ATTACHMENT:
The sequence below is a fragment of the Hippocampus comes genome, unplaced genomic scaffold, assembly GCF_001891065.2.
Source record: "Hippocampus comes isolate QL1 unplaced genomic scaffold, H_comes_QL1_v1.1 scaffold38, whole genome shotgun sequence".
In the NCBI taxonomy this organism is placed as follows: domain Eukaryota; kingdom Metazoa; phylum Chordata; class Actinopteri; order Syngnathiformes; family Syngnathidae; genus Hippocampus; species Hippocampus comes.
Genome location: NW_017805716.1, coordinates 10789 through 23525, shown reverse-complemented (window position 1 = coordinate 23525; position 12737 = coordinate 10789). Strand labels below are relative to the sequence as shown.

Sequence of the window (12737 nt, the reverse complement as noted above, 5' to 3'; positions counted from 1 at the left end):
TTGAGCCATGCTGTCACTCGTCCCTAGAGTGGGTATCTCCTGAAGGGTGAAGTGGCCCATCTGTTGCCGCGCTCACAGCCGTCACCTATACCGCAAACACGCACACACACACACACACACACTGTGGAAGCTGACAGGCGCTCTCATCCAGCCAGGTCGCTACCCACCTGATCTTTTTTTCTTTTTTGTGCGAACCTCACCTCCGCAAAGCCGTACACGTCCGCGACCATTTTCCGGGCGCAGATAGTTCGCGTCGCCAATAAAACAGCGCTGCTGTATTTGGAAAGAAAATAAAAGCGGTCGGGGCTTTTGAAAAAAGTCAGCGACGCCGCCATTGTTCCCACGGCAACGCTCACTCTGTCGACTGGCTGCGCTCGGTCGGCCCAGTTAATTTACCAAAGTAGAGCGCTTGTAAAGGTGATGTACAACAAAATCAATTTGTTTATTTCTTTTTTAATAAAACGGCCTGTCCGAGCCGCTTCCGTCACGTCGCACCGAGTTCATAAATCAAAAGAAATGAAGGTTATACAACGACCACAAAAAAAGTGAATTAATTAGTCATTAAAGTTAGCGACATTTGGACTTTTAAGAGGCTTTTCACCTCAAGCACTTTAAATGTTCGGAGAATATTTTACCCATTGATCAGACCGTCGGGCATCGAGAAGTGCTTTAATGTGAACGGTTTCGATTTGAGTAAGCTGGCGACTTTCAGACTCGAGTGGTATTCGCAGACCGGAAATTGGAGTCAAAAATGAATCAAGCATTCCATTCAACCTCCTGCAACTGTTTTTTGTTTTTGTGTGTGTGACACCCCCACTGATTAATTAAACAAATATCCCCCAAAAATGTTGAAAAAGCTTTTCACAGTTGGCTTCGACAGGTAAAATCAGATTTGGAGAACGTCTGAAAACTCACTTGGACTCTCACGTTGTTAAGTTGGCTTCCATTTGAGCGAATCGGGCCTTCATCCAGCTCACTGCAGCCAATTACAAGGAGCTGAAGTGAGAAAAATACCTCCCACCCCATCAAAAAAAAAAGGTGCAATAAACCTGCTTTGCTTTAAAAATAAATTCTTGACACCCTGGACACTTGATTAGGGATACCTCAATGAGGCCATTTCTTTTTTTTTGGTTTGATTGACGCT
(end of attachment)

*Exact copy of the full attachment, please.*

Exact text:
The sequence below is a fragment of the Hippocampus comes genome, unplaced genomic scaffold, assembly GCF_001891065.2.
Source record: "Hippocampus comes isolate QL1 unplaced genomic scaffold, H_comes_QL1_v1.1 scaffold38, whole genome shotgun sequence".
In the NCBI taxonomy this organism is placed as follows: domain Eukaryota; kingdom Metazoa; phylum Chordata; class Actinopteri; order Syngnathiformes; family Syngnathidae; genus Hippocampus; species Hippocampus comes.
Genome location: NW_017805716.1, coordinates 10789 through 23525, shown reverse-complemented (window position 1 = coordinate 23525; position 12737 = coordinate 10789). Strand labels below are relative to the sequence as shown.

Sequence of the window (12737 nt, the reverse complement as noted above, 5' to 3'; positions counted from 1 at the left end):
TTGAGCCATGCTGTCACTCGTCCCTAGAGTGGGTATCTCCTGAAGGGTGAAGTGGCCCATCTGTTGCCGCGCTCACAGCCGTCACCTATACCGCAAACACGCACACACACACACACACACACTGTGGAAGCTGACAGGCGCTCTCATCCAGCCAGGTCGCTACCCACCTGATCTTTTTTTCTTTTTTGTGCGAACCTCACCTCCGCAAAGCCGTACACGTCCGCGACCATTTTCCGGGCGCAGATAGTTCGCGTCGCCAATAAAACAGCGCTGCTGTATTTGGAAAGAAAATAAAAGCGGTCGGGGCTTTTGAAAAAAGTCAGCGACGCCGCCATTGTTCCCACGGCAACGCTCACTCTGTCGACTGGCTGCGCTCGGTCGGCCCAGTTAATTTACCAAAGTAGAGCGCTTGTAAAGGTGATGTACAACAAAATCAATTTGTTTATTTCTTTTTTAATAAAACGGCCTGTCCGAGCCGCTTCCGTCACGTCGCACCGAGTTCATAAATCAAAAGAAATGAAGGTTATACAACGACCACAAAAAAAGTGAATTAATTAGTCATTAAAGTTAGCGACATTTGGACTTTTAAGAGGCTTTTCACCTCAAGCACTTTAAATGTTCGGAGAATATTTTACCCATTGATCAGACCGTCGGGCATCGAGAAGTGCTTTAATGTGAACGGTTTCGATTTGAGTAAGCTGGCGACTTTCAGACTCGAGTGGTATTCGCAGACCGGAAATTGGAGTCAAAAATGAATCAAGCATTCCATTCAACCTCCTGCAACTGTTTTTTGTTTTTGTGTGTGTGACACCCCCACTGATTAATTAAACAAATATCCCCCAAAAATGTTGAAAAAGCTTTTCACAGTTGGCTTCGACAGGTAAAATCAGATTTGGAGAACGTCTGAAAACTCACTTGGACTCTCACGTTGTTAAGTTGGCTTCCATTTGAGCGAATCGGGCCTTCATCCAGCTCACTGCAGCCAATTACAAGGAGCTGAAGTGAGAAAAATACCTCCCACCCCATCAAAAAAAAAAGGTGCAATAAACCTGCTTTGCTTTAAAAATAAATTCTTGACACCCTGGACACTTGATTAGGGATACCTCAATGAGGCCATTTCTTTTTTTTTGGTTTGATTGACGCT